So before you stick that nicely shaped piece of meat in the oven, hear what Dr Goglia has to say:

Since food manufacturers are not required to disclose what they’ve done, you think you’re buying a prime cut when in fact you’re paying top price for glued-together bits and pieces that would otherwise have been discarded or sold for a fraction of the cost.

But aside from the fact that it’s a pure scam, there’s the increased possibility of contracting food poisoning from these meats, the bacterial contamination of meat glued steak hundreds of times higher than a solid piece of steak

If you cook your steak rare, which is the healthiest way to cook your meat, you’re at a much greater risk of contracting food poisoning.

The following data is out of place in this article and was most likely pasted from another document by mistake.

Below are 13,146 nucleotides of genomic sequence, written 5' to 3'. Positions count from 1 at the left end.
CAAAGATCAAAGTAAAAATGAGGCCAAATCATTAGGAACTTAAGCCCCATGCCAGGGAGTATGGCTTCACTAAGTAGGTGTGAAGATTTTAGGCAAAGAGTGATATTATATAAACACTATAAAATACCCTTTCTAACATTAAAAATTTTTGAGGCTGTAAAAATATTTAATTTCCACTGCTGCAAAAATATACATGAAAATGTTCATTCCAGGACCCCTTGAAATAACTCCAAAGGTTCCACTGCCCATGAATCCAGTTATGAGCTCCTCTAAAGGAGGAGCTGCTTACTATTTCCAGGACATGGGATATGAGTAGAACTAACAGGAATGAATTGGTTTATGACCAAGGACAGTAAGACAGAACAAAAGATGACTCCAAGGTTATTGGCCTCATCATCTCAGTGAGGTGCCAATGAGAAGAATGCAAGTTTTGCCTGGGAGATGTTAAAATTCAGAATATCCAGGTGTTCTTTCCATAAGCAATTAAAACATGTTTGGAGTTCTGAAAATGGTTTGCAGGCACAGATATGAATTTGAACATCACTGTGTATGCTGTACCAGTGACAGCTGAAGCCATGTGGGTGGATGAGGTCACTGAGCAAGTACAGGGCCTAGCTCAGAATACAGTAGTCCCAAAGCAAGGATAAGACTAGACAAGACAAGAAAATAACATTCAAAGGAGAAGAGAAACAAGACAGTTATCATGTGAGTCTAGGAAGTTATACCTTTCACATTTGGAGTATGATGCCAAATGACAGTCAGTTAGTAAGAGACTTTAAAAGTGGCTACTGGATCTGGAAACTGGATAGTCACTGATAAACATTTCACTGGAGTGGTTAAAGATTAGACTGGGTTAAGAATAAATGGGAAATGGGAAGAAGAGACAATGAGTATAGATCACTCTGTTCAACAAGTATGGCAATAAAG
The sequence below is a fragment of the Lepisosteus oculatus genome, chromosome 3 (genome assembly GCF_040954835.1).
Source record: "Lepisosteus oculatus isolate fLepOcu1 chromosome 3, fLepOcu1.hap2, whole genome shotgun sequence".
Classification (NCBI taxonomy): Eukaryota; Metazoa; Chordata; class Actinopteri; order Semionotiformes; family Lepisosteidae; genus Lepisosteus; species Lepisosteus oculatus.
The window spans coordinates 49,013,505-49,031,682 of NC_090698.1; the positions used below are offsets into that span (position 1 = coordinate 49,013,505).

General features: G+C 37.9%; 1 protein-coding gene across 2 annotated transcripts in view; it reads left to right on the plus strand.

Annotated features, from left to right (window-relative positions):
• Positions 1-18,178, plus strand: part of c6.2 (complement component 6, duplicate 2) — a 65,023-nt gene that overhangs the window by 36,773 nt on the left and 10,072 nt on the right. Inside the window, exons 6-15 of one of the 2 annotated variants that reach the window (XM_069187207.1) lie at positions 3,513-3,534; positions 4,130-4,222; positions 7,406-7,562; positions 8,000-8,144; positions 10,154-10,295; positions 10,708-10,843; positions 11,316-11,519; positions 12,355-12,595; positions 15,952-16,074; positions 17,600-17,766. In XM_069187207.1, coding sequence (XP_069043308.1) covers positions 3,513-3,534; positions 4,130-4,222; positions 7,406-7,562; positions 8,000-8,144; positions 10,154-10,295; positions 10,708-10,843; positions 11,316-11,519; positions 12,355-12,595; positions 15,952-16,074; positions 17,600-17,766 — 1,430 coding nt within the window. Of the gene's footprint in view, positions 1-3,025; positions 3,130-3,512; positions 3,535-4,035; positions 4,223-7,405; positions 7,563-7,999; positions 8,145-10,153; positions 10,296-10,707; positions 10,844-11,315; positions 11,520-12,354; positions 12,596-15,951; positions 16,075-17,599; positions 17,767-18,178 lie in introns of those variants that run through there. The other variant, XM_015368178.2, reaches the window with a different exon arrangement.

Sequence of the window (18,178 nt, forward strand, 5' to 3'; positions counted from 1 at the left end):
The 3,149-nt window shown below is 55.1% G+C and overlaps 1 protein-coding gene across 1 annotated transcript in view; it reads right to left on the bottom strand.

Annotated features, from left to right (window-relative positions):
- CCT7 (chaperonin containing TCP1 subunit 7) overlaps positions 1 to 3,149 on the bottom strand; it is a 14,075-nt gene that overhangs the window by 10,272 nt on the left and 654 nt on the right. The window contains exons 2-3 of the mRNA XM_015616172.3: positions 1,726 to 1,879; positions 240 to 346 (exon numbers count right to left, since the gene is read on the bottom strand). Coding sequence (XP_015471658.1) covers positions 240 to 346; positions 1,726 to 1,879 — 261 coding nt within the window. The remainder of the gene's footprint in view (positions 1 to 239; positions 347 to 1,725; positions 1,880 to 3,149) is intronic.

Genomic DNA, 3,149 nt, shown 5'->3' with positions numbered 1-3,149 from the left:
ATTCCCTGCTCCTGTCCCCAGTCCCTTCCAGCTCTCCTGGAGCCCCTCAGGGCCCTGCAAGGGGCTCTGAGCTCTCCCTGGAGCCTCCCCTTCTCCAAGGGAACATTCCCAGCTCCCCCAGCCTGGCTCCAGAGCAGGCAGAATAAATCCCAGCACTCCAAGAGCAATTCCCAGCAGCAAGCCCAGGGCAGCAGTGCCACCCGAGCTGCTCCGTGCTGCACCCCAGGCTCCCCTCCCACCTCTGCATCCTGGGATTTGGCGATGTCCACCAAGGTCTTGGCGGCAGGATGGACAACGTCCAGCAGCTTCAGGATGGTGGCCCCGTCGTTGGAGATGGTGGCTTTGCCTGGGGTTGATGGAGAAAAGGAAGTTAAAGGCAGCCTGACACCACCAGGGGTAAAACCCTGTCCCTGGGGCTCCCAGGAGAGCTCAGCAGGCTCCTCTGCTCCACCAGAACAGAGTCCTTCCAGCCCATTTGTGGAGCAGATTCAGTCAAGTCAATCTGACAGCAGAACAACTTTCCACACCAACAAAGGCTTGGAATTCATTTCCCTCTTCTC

Additionally, when an outbreak does occur, it’s difficult, if not impossible, to discern the source of the contamination, as chunks of meat from multiple cows have now been combined.

Meat glue is also used for pork, ham, lamb and fish products.

Source your meat responsibly, ask questions, don’t be fooled by marketing or “bargain meat” deals.

Read a lesson on Fat and Sugar Pairings from Dr Goglia

5. Soy

A glass of soy milk with soy beans arranged on a wooden spoon around the glass.

Soy is a bean and it is considered a sugar/starch, in many vegetarian communities it is considered a protein source.

In fact, there are amino acids within the bean, but the amino acid structures are not highly biologically available.

Protein utilization is scored on a 0 to 100 chart for utilisation, as an example, egg scores 100.

Soy and many other plant-based proteins are scored in the bottom third.